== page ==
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OIG: USPS doesn’t even know how many historic properties it owns

Screenshot 2014-04-22 at 7.05.53 AMThe US Postal Service’s Inspector General has released a report criticizing the way the USPS cares for the historic buildings and works of art it is responsible for. The OIG report comes on the heels of another critical assessment of USPS practices by the Advisory Council on Historic Preservation last week. Here’s the OIG’s summary of its findings:

WHAT THE OIG FOUND:

The Postal Service did not know how many historic properties it owned or what it cost to preserve them, as required by the National Historic Preservation Act. It did not report the status of historic artwork to the National Museum of American Art, as required by Postal Service Handbook RE-6, Facilities and Environmental Guide, when it sold 10 historic post offices.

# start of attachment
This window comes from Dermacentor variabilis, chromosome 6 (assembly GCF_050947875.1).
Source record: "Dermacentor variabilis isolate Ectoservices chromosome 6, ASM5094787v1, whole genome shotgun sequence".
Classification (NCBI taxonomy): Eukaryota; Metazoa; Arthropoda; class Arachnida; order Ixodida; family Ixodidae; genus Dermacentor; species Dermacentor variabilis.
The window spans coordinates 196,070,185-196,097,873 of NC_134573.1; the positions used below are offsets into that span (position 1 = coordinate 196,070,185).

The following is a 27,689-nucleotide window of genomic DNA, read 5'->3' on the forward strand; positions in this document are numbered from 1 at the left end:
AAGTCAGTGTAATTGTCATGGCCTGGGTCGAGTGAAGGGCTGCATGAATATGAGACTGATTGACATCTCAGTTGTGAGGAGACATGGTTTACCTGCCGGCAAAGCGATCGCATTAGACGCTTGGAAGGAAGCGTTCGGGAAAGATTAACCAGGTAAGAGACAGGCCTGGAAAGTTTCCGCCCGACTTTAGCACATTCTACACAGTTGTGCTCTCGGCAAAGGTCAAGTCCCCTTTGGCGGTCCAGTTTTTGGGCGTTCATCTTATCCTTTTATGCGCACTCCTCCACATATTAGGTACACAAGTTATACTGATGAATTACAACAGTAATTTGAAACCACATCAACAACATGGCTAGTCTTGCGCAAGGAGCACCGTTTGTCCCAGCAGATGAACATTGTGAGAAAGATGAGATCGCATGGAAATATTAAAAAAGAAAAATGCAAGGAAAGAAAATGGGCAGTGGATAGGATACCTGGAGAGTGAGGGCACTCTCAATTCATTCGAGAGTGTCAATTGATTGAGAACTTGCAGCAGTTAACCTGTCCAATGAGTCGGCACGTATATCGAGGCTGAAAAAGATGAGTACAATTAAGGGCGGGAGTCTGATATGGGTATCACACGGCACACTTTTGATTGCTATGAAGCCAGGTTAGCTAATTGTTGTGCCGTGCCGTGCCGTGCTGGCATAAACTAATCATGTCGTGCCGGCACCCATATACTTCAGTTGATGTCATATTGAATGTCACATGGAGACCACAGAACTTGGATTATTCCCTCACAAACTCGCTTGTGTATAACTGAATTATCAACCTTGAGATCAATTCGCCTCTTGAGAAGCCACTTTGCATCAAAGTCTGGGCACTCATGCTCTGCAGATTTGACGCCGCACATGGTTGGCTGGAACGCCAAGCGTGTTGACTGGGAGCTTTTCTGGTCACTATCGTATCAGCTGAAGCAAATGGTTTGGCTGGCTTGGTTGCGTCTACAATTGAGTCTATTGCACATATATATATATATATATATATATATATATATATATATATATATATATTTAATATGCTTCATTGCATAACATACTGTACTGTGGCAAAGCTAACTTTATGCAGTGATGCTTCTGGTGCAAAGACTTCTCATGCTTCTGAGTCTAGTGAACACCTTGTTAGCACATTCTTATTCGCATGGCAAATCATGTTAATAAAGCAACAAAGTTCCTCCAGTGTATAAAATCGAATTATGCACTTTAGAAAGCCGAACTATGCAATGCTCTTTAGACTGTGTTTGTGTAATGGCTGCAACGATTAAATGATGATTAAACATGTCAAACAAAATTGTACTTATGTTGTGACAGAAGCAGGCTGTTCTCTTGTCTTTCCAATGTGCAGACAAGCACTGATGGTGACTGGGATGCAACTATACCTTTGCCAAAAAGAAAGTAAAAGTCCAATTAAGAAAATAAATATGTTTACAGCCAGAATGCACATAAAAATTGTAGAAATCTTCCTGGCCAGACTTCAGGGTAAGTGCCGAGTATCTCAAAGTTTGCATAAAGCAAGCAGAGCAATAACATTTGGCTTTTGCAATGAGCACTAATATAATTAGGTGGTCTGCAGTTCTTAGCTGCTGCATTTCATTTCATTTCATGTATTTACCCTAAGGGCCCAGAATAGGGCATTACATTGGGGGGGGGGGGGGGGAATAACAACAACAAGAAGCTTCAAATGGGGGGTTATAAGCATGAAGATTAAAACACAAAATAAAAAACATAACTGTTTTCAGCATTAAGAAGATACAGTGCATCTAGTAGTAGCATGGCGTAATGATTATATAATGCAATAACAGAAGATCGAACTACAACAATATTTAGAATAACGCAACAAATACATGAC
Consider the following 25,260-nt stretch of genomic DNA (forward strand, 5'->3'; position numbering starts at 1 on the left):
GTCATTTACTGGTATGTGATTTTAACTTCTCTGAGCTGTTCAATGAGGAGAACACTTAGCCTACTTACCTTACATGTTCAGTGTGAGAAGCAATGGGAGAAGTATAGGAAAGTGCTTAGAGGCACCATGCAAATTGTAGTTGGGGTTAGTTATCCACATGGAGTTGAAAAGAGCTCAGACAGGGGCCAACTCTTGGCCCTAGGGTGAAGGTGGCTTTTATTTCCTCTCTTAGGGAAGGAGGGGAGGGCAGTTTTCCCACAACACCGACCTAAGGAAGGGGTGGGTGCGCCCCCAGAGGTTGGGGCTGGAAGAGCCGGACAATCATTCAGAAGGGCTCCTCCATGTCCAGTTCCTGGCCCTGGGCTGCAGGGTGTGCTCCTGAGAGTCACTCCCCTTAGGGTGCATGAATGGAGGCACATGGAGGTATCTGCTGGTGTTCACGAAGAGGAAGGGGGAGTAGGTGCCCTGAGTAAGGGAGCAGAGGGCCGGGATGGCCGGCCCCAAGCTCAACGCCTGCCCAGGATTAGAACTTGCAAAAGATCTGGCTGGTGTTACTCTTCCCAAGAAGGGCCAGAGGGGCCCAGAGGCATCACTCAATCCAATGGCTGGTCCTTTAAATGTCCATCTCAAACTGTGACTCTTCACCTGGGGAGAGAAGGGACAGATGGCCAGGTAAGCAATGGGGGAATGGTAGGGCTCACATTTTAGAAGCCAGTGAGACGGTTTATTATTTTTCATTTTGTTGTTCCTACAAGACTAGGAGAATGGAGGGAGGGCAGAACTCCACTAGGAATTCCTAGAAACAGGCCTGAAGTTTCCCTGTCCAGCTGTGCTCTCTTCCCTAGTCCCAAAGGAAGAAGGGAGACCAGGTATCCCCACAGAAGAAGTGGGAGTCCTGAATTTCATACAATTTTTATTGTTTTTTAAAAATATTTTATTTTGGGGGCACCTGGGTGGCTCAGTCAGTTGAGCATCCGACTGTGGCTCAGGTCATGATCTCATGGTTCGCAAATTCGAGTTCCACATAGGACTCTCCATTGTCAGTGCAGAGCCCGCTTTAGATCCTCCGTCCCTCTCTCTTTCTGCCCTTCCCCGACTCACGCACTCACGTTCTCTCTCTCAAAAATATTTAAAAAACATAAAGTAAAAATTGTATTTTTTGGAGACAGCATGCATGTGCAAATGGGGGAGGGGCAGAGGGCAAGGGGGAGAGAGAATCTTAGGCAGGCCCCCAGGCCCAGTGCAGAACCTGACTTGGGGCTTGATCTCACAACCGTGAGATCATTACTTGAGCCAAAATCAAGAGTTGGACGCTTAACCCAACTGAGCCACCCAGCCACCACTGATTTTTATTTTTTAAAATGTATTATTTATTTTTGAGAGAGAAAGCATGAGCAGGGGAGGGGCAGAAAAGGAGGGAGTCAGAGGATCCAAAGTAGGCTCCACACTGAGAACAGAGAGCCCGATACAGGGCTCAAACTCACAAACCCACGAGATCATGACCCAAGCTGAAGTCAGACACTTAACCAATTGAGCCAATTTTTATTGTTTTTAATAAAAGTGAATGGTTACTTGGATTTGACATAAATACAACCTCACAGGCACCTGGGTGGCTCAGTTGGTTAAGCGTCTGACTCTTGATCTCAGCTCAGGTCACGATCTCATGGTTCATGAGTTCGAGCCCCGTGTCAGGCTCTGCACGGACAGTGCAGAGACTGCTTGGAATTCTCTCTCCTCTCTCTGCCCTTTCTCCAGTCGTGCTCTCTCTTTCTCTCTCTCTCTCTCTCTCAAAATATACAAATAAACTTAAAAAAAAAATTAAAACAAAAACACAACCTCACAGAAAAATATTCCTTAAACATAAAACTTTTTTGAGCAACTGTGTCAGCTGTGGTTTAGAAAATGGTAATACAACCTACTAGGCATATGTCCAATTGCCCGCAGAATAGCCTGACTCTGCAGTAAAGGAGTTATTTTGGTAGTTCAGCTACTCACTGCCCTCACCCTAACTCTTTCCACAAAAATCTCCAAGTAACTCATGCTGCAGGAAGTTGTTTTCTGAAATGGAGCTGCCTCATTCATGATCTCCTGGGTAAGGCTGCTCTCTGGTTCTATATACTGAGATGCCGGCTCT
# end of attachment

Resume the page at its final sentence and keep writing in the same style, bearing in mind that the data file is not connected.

The Postal Service did not collaborate with the Advisory Council on Historic Preservation to improve its compliance with the National Historic Preservation Act and did not submit its 2011 status report to the council. The council could help the Postal Service establish covenants to protect historic features and help secure covenant holders to monitor compliance with those covenants. Also, the council could help review public requests to participate in the preservation process. The Postal Service could also use the U.S. General Services Administration — which employs experienced real estate and historical preservation professionals — to assist in the preservation process.